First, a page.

Foreclosure Rate Likely to Drive Housing Prices

With the fullness of time, housing prices are due to revert to something approximating the mean of their historical relationship to rental prices and incomes, albeit with an overshoot probable. But how quickly we reach that level will be very much a function of how quickly foreclosures take place and real estate is disposed of.

A Wall Street Journal story. “Banks’ Plans for Foreclosed Homes Will Drive Market,” is framed in a somewhat misleading fashion, since the government has been influencing the pace of resolution. For instance, Treasury has been selling the idea that the unsuccessful HAMP program nevertheless was useful, in that it served to delay foreclosures when the housing market was fragile. Analysts are repeating this idea:

The Home Affordable Modification Program has fallen short of its goals. So far, fewer than 500,000 loans have been modified, below the target of three million to four million. Yet the program served as a “closet moratorium” on foreclosures that stanched the flow of bank-owned homes to the market, said Ronald Temple, portfolio manager at Lazard Asset Management.

The result: The share of distressed sales fell by November to 25% of home sales, and prices stabilized. After rising in the winter, the distressed share fell to 22% in June, before bouncing to 30% in July.

Yves here. So the Administration has been able to sell a bug as a feature.

The story acknowledges extensive efforts to boost demand for housing:

Even though mortgage defaults kept mounting, housing markets began to stabilize early last year as low prices and government interventions broke the downward spiral. Policy makers spurred demand for homes by holding down mortgage rates, offering tax credits for buyers, and extending low-down-payment loans through the Federal Housing Administration.
The speed at which house prices fall over the next few months could depend less on mortgage rates and Americans’ appetite for home buying than on how banks decide to manage the huge number of foreclosed homes they own or may take from delinquent borrowers in the near future…

The upshot is that, the more homes being sold by lenders, the faster prices tend to fall. That pattern was clear over the past two years: Price declines that began four years ago accelerated rapidly in 2008 as banks dumped foreclosed properties at fire-sale prices. By January 2009, the share of distressed sales had soared to 45% of all sales nationally; it was even higher in hard-hit markets such as Phoenix, according to analysts at Barclays Capital….

“We see the perfect storm brewing with rising supply and falling demand,” said Ivy Zelman, chief executive of research firm Zelman & Associates and one of the first to warn of trouble five years ago. She estimated that distressed sales could account for half of the market by year-end if traditional sales didn’t rebound…..

Analysts at Barclays Capital estimate that some four million loans are in some stage of foreclosure or are at least 90 days past due, down slightly from a January peak.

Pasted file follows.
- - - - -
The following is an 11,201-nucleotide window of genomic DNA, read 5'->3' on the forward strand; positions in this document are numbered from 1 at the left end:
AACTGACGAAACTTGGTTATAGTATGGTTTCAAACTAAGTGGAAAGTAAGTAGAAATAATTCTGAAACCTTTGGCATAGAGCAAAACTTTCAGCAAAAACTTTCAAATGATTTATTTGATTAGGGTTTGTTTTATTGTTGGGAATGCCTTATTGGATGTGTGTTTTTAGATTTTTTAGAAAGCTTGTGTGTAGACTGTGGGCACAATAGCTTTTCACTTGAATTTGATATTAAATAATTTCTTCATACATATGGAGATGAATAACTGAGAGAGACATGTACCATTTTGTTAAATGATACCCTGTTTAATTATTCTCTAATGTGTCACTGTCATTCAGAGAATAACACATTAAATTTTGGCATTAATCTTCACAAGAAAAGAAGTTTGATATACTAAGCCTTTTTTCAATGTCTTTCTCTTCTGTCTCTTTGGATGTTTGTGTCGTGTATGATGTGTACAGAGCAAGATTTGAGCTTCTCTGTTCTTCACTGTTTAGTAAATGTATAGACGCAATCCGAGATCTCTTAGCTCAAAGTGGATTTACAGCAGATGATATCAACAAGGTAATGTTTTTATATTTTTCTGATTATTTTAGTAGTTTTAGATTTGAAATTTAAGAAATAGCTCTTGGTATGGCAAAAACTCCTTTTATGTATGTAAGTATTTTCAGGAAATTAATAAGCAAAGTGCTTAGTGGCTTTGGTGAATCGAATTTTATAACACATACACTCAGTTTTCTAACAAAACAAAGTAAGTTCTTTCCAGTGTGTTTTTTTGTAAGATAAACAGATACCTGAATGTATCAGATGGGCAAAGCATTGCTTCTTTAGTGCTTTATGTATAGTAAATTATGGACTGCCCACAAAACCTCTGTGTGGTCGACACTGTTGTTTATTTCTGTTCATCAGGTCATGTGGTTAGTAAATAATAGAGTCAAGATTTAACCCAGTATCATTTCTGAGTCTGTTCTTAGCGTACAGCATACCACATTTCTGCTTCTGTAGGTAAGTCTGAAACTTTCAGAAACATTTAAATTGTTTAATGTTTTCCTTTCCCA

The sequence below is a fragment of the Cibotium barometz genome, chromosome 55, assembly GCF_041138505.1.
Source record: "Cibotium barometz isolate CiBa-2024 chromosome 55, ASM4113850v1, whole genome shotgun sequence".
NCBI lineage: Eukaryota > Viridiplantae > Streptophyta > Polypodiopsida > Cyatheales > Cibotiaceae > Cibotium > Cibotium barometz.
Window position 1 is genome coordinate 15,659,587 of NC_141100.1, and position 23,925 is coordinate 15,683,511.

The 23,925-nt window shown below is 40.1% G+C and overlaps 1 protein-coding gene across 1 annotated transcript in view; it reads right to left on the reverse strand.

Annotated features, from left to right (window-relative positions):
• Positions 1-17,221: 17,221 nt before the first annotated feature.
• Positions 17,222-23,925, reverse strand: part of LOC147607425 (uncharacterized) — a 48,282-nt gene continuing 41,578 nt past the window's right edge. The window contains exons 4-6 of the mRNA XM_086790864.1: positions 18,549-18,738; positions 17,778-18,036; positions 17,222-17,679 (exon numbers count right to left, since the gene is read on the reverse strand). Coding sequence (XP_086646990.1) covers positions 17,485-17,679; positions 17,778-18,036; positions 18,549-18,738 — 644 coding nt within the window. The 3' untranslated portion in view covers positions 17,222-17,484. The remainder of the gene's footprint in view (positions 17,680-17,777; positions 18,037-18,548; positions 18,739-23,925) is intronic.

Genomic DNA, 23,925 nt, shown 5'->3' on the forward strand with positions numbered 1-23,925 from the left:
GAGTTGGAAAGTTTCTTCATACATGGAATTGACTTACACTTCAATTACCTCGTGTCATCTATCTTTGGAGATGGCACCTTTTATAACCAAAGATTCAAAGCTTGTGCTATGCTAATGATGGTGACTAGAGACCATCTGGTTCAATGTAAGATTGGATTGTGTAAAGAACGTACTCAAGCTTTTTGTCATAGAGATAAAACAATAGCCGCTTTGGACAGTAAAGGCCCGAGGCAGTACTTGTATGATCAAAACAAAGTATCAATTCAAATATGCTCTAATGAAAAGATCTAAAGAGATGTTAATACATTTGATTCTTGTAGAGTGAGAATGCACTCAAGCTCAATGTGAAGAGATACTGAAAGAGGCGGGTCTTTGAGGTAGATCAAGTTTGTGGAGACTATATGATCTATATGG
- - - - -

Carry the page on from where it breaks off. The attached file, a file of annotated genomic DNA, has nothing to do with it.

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  1. attempter

    Perhaps the most insane detail of all is how even with this massive unsellable backlog which has to be somehow kept off the market to help the doomed attempt to prevent bubble deflation, builders and speculators are still at work (at least according to MSM anecdotes, which I take to be anti-walkaway propaganda: “Don’t walk away now, because this proves prices are ready to shoot right back up! Otherwise how could they still be building?”) and municipalities and states are still mired in the building-as-necessary-to-grow-ratables craziness.

    Here in NJ we enacted the Highlands Act, to protect the already impossibly-strained water supply from rampant sprawl, at the height of the bubble. A few proponents including me tried to counteract the inevitable libertarian “takings” propaganda by pointing out how any depressant effect on property prices was actually the reality-based correction of a market error.

    Well, you can guess what’s happening nowadays. Although rigorous enforcement of the Act was always dubious, they’re now basically gutting it anywhere they can. I haven’t yet heard of calls for formal repeal, but I imagine they’re coming.

    Maybe no bailout is more absurd than the crackpot notion that society needs to prop up builders, surely not just a zombie and not just a dinosaur but a zombie dinosaur, if there ever was one. There’s obviously no future at all.

    Take all the construction workers and put them to work retrofitting the structures which already exist for the energy-constrained world coming on fast. Lots of work to be done installing better insulation and revamping for passive solar heating, for example.

  2. Leviathan

    No one is willing to cut to the heart of the problem, which is that the massive loss of equity for millions upon millions of homeowners makes it all but impossible for them to move up, down, or even sideways because they cannot scrape together a new down payment, their credit has been dinged (if not destroyed), and they are reluctant or unable to rent out their current home which they cannot hope to sell.

    We need to stop talking so much about how to keep people in their unaffordable houses and start looking for ways to help them transition to more affordable ones. If you wanted to get really creative, you could offer an “implied equity” that could be transferred based on some formula based on your down payment, perhaps what you put into your house (in renovations, etc.) and your sound payment history.